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INDIAN LAWS THAT ARE UNFAIR TO MEN

INTRODUCTION

EQUALITY is becoming the new normal and feminists are using the concept of GENDER EQUALITY as their weapon against any and every evil practice which is biased against women. Indian laws, too, recognize the importance of women’s empowerment and have certain provisions that bring women to an equal status, like that of men.

But, in this new era of strengthening the deprived group, we are forgetting the real meaning of EQUALITY. The term doesn’t mean putting women in an advantageous situation at the loss of men but refers to parity and non-discrimination between both sexes.

But unfortunately, in our attempt to empower women, we have made laws that are unfair to men.

In this blog, I’ll be discussing some laws in the Indian Penal Code and the Code of Criminal Procedure, which are biased against men, and place women in a favourable situation.

INDIAN PENAL CODE

The Indian Penal Code[1], the main criminal code of India, lists punishments for offences committed in India and applies to all Indian citizens.

The following acts under the IPC are biased against men:

Section 375 (Rape)

Section 375[2] defines rape as a sexual assault by a ‘MAN’, against the will of a ‘WOMAN’. The section, thus, doesn’t recognize that men can also be the victims of rape, undertaken by women. It is imperative to recognize that even men can be and are often victims of sexual assault. Though male rape has not been researched as widely as female rape, a few reports and statistics prove that men are raped and the occurrence of such events is higher than it is expected or known. Moreover, there are no laws to protect the modesty of a man. Section 354[3] of the IPC only covers the criminal force on a woman with the intent to outrage her modesty. It doesn’t protect men, who are bullied by women.

It’s the eleventh hour, and before it’s too late, we need to rectify the gender-biased laws and safeguard men from further unreported exploitation.

Though crimes, including sexual assaults, are gender-neutral, they are often associated to be committed only by men. And this is one of the major limitations in the process of creating a GENDER NEUTRAL SOCIETY. The first step to be taken is acknowledging and creating awareness about the fact that even men suffer molestation and sexual assaults. Secondly, male rapes should be reported considerably. The men should be given protection by law and section 375 should expand its ambit to include the rapes committed by females against males. Lastly, everyone should stand together to build a system against all types of rapes and assaults.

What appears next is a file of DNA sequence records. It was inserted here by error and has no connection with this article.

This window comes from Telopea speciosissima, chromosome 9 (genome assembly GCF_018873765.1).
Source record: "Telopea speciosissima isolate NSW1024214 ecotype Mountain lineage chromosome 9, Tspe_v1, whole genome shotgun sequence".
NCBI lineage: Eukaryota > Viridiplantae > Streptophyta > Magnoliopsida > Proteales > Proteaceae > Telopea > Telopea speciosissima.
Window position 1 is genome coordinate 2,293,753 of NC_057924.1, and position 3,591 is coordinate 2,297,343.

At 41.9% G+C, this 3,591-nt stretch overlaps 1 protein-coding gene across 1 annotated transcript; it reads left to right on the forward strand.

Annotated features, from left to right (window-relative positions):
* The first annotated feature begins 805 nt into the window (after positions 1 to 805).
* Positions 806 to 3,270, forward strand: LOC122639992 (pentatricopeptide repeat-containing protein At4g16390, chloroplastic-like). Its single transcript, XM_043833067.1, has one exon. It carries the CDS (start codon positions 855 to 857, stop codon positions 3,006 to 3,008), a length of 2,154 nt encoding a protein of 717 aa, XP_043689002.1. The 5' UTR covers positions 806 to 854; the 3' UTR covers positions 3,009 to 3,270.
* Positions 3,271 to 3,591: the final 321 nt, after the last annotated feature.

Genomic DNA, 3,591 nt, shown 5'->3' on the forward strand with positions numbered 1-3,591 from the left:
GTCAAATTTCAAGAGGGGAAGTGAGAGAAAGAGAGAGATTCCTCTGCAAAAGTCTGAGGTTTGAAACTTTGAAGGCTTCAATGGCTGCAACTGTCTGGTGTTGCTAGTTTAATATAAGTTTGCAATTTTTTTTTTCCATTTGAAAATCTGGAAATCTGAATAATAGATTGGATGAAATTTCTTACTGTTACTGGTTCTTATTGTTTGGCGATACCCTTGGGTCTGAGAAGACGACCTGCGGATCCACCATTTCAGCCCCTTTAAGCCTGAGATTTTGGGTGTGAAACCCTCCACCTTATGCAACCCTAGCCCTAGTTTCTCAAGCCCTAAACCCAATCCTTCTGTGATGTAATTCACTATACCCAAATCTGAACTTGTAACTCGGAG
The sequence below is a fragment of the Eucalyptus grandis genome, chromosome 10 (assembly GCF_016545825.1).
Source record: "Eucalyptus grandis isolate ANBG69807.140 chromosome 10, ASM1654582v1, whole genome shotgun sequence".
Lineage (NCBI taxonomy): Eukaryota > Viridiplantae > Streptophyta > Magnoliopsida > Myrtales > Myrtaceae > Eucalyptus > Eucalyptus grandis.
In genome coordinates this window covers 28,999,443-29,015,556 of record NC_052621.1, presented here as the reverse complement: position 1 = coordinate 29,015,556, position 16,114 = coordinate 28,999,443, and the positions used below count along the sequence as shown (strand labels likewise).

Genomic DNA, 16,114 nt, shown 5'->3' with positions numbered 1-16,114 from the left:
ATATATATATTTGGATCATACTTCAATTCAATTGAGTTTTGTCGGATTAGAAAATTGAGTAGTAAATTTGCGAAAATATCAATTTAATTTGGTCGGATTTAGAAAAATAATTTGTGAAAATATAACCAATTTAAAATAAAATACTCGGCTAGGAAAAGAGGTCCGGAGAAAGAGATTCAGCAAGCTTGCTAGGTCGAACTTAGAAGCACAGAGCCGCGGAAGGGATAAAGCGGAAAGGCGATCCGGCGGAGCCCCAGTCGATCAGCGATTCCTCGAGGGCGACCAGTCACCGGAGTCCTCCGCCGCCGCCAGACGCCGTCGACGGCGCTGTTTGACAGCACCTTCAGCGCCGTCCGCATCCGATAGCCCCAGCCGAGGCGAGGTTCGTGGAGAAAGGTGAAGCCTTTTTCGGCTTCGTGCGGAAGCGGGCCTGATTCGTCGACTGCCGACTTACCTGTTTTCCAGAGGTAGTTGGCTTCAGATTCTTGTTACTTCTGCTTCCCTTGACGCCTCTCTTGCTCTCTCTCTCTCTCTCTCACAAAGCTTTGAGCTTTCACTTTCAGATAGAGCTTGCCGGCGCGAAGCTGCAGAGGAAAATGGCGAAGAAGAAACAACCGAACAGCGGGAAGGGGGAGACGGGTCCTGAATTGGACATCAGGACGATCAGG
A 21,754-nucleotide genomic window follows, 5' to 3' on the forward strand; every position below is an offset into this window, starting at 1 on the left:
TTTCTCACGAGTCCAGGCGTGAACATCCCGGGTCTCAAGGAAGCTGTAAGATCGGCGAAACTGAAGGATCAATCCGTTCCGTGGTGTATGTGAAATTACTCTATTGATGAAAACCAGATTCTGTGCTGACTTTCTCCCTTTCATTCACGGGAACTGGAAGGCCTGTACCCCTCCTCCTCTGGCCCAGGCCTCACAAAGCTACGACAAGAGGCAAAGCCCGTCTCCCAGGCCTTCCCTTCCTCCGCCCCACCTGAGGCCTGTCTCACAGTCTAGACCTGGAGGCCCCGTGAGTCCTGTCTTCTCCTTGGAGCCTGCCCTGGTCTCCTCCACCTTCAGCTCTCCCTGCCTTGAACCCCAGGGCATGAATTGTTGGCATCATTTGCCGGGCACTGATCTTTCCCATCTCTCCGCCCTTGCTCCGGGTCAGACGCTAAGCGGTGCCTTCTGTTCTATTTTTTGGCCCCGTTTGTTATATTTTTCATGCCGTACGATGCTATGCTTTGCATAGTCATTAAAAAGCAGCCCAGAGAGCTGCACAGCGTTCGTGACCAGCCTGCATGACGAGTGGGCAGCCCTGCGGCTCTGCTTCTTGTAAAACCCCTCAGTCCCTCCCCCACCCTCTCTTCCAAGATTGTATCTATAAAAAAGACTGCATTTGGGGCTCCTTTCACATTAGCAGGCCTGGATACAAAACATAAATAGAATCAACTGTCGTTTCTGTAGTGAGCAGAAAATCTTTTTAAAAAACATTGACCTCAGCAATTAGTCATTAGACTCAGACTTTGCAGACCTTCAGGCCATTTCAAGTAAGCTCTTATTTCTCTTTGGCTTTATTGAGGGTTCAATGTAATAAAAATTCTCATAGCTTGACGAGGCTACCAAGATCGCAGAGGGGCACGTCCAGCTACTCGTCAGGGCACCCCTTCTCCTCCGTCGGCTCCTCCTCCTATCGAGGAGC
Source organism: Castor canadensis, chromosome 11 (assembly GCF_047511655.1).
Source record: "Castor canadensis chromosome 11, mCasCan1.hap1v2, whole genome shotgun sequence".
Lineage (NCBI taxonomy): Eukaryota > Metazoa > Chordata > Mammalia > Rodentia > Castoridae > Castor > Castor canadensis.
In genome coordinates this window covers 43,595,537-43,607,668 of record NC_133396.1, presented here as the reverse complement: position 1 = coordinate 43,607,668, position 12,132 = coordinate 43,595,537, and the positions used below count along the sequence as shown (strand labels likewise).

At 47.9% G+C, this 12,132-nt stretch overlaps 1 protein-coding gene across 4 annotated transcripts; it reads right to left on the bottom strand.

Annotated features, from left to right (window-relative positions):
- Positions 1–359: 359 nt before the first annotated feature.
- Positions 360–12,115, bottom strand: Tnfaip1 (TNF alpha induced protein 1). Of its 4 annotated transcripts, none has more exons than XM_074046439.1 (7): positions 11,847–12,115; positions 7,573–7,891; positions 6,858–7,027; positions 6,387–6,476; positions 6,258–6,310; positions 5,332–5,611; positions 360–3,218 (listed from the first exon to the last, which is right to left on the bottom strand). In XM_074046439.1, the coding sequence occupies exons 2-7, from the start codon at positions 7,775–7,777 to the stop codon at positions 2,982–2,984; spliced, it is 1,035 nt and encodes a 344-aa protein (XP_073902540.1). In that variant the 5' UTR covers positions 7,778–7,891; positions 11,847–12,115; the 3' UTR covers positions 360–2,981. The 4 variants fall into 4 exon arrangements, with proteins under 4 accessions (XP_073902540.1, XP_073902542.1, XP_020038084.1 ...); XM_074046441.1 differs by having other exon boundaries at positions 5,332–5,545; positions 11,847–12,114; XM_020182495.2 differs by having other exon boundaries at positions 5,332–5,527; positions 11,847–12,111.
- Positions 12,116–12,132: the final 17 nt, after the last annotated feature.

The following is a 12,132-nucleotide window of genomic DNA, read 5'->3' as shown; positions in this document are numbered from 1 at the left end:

Section 304b[4] (Dowry Death) and 498a [5] (Cruelty against Women)

Dowry death is considered to be the most evil practice in Indian society. Whenever we hear this word, cruelty by husbands, torturing by in-laws, and huge materialistic demands are the obvious thoughts. But this phenomenon is highly exaggerated than it is. In as many as 44% of the reported cases of dowry death, the prosecution is thoroughly unjustified. Despite being innocent most of the time, the husband and his family members have to face grave socio-economic consequences. The reputation of the family is hurt, along with the draining of their financial resources. Sometimes, the consequences can be as grave as the commitment of suicide by the accused husband.

The real problem is not the reporting of false cases, but the fact that these offences are non-bailable and cognizable. Making the law more unfair for men is the provision of ‘guilty until proven innocent’ for the accused husband and his family.

A man is physically, mentally, and emotionally drained if such cases are filed against him. To protect males from false accusations, a change in the provisions is required. The complainant must hold the burden of proof and the accused should be treated as ‘innocent until proven guilty’, like in other cases.